There are new intelligent controls for WiFi and battery. The former had some clever tricks up it's sleeve - it will find friendly free WiFi hotspots and register/connect to them automatically. It also allows you to share your home WiFi with friends without having to give them your passcode. Of course they'll need to be using Windows Phones too if they want to take advantage of this function.

Microsoft has updated the calendar, adding a new week view and swipe scrolling between views. It looks as good as ever and works well.

There's also support for Miracast displays for those handsets sporting the hardware to use it - only 2014 Nokia handsets at the moment.

All in all I found the upgrade to be a significant improvement in the Windows Phone feature set. To the point where the only reason for not buying one would be the absence of an application that you must have from the Market.  By the time the update gets released into consumers hands Nokia will have added its own update to the mix, which should make the new 2014 Lumias an even more appealing prospect.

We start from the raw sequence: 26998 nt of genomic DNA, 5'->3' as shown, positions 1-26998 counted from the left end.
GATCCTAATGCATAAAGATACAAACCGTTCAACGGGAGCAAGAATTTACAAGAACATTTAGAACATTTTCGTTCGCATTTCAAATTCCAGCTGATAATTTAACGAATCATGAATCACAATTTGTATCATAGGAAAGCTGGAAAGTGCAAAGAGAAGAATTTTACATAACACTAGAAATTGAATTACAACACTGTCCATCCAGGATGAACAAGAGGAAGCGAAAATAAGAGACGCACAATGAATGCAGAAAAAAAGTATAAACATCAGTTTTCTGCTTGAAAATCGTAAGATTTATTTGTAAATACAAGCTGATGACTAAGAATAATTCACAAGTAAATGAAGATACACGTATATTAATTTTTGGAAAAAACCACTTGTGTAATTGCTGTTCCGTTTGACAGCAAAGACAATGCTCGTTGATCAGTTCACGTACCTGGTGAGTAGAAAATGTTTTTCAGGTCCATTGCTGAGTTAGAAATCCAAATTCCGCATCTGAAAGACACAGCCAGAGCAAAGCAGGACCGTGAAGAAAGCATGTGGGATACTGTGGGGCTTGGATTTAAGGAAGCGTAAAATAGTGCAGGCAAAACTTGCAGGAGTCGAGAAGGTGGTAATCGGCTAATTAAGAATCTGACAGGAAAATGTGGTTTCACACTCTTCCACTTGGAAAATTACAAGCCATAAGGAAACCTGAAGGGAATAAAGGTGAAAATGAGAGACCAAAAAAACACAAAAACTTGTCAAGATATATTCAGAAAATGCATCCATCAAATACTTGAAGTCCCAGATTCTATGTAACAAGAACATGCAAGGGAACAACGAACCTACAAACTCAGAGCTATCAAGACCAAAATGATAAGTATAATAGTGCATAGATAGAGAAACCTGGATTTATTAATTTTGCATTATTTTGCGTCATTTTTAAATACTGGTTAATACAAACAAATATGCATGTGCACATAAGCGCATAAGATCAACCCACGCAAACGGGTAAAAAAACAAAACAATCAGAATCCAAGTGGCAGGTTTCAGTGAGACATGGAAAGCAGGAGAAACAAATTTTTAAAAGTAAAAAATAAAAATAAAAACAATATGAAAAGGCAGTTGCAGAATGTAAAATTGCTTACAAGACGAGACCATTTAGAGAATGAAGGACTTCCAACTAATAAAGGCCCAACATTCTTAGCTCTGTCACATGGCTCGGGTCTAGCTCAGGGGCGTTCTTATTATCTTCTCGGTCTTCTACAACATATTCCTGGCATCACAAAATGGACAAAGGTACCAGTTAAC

Appealing enough to tempt iPhone and Android owners? I think it's entirely possible - Windows Phone looks better, it's now feature competitive and available on a wide range of hardware. For an increasing number of people that means that Windows Phone is now a viable option.

Wednesday, 9 April 2014

Magnify For Windows Phone Review

Magnify's category screen
- the app's home page
Whilst it's often true that most apps arrive on iPhone first, with a minority arriving on Android before making the jump to the App Store, there are a handful of enlightened developers who release on Windows Phone first, and when they do the results are often impressive.

A perfect example is the Magnify app, a news reader app which is beautiful to look at and use.

The app is a similar take on news reading to Flipboard but done in a visually more pleasing way which plays to the strengths of Windows Phone.

Feeds are split into broad categories from which it's possible to drill down to individual feeds or a whole category. The way that
parallax scrolling is used for images in the feed lists is especially pleasing and executed brilliantly. You can select both categories and feeds that you want displayed by Magnify.

Once you have opened a story scrolling is undertaken by the outside box flip. If you want to keep the story it can be shared to Twitter, Instapaper, Pocket or OneNote. Without wishing to be greedy, it would be good to see Evernote added to that list too.